The way a family operates and interacts makes up its environment. Like a machine, there are different parts that have specific jobs. If every part is working correctly, then the machine operates beautifully. But if one part breaks down, the machine cannot work.
Being a parent is a dirty job. You are the major operating part of the family's machine. You get all the credit when things go well and, unfortunately and often unfairly, you get all the blame when it doesn't. Children rely upon you for stability, structure, and nurturing. When there are parts of the machine that are broken or the process needs to be changed, a child can suffer. Consider the following three examples of family upheaval: the loss of a job, moving, and incarceration.
Loss of a Job
If a parent loses his job, the family's financial and emotional stability is likely affected. For example, Mom stayed at home with the children prior to the loss of the job. Perhaps she decides to get a job and let her spouse take over the homemaking responsibilities. It may take time to find a job, so resources become slim. Once she finds a job, Dad begins his new “job” at home.
Unless Mom and Dad are Siamese twins, they are not likely to do everything the same! This can cause either tiny problems at home or a major upheaval. Routines may alter, rules may change, and the entire family operation may undergo complete reconstruction. Also, Dad may be so focused on trying to get a handle on his new job that the kids are left to their own devices.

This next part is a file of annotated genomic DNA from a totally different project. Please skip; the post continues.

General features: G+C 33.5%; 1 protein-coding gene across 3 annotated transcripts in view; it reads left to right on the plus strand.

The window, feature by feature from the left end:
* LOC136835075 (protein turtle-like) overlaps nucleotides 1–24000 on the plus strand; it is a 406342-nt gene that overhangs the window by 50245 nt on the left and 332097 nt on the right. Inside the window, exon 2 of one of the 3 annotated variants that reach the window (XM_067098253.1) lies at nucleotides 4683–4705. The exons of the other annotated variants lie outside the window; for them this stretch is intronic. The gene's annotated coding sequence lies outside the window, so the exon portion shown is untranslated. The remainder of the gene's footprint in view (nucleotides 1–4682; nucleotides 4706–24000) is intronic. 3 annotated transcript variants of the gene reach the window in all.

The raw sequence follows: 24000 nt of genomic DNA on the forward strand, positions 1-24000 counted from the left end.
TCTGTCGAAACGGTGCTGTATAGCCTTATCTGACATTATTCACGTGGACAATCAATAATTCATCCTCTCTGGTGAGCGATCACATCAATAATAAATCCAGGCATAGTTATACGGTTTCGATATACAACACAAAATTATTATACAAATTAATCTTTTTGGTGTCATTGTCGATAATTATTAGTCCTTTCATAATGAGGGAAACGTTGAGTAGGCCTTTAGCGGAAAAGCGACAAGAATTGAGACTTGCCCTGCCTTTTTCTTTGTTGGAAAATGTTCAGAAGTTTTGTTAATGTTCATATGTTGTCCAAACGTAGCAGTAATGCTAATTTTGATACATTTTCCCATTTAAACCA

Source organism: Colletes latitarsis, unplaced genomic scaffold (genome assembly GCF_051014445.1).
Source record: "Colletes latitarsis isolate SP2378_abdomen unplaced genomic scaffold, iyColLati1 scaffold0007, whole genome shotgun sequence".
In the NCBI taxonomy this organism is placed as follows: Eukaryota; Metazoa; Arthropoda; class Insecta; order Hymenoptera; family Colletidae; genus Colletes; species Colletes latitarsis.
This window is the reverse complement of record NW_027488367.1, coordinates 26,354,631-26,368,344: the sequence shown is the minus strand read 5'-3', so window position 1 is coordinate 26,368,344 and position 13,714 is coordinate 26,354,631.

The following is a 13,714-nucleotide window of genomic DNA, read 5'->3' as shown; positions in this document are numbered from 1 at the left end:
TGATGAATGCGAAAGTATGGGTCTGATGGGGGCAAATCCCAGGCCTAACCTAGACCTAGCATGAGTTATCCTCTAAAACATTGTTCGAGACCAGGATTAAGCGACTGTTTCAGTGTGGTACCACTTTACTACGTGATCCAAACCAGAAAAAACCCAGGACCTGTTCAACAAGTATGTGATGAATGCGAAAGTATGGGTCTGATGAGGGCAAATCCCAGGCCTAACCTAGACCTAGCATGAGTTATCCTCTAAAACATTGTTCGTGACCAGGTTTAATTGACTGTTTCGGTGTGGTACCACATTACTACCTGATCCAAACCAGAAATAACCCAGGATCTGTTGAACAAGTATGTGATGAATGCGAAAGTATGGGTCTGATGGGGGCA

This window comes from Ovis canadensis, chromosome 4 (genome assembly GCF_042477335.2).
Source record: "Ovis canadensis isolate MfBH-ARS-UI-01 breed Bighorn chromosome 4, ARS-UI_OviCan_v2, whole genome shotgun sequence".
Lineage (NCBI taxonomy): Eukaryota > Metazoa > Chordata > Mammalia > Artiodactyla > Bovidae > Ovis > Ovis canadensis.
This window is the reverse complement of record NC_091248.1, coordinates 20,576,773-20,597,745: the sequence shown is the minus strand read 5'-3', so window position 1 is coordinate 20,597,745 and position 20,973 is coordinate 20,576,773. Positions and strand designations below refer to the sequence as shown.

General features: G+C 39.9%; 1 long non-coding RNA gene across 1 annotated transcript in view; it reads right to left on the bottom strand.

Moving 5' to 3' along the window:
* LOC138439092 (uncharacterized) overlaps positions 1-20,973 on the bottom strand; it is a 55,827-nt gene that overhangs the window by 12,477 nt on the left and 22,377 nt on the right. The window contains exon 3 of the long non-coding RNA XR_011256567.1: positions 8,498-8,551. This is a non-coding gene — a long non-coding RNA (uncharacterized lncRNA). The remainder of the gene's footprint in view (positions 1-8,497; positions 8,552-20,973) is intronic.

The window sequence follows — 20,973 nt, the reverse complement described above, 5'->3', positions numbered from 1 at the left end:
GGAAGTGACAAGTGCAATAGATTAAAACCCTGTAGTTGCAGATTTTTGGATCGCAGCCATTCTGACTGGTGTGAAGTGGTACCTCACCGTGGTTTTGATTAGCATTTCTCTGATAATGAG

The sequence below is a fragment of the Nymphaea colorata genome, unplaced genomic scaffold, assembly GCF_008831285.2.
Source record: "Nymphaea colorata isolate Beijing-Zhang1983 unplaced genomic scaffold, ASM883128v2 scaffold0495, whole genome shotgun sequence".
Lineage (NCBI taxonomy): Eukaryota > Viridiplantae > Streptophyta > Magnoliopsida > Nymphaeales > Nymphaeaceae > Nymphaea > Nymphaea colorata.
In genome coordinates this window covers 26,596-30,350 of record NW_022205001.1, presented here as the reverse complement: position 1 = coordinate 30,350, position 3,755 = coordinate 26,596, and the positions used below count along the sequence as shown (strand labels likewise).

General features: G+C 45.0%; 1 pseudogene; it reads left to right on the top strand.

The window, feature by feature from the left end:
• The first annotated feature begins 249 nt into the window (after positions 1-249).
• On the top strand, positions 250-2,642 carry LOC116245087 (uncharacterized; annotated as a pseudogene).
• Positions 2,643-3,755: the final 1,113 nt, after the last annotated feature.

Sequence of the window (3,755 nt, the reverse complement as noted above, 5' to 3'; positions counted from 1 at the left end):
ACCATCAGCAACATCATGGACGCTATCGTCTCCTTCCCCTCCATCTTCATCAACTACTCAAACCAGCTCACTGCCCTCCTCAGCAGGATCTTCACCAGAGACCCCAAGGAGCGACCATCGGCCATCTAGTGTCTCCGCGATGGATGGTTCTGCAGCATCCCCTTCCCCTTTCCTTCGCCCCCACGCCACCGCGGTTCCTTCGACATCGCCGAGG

There are ways to help your child cope when a major change is about to happen within the family. Open communication is the best plan. Explain to your child, at an age-appropriate level, what is going to happen. Finding ways to reassure the child that everything will be fine helps make the child more immune to depression.
If there is a teenager in the home, she may be put in the role of babysitter or surrogate parent. And while there is nothing wrong with expecting your teen to help out around the house or with her siblings, remember that the key is to keep his duties age appropriate and to recognize that she is, after all, still a kid.
Children are not immune to these changes. No matter how hard they try, though, they are resistant to change and stress accumulates. Again, they feel left out. They might be angry at Mom for leaving them and resentful that Dad has taken over. When Mom comes home, she may still be trying to run the house and enforce her rules, while during the day things are operating differently.
It must be said that in this example Mom and Dad are doing the best they can. No one is intentionally forgetting the children. It's just that parents during this time are more fixated on making sure the family is back on track. This takes a lot of time and energy, and emotional needs of the children are not the top priority. If it does occur to them that they are not spending enough time with a child, or that a child needs extra reassurance during this time, parents think they can make it up to the child later. Often, later does not come soon enough, and a child is at risk for developing depressive symptoms.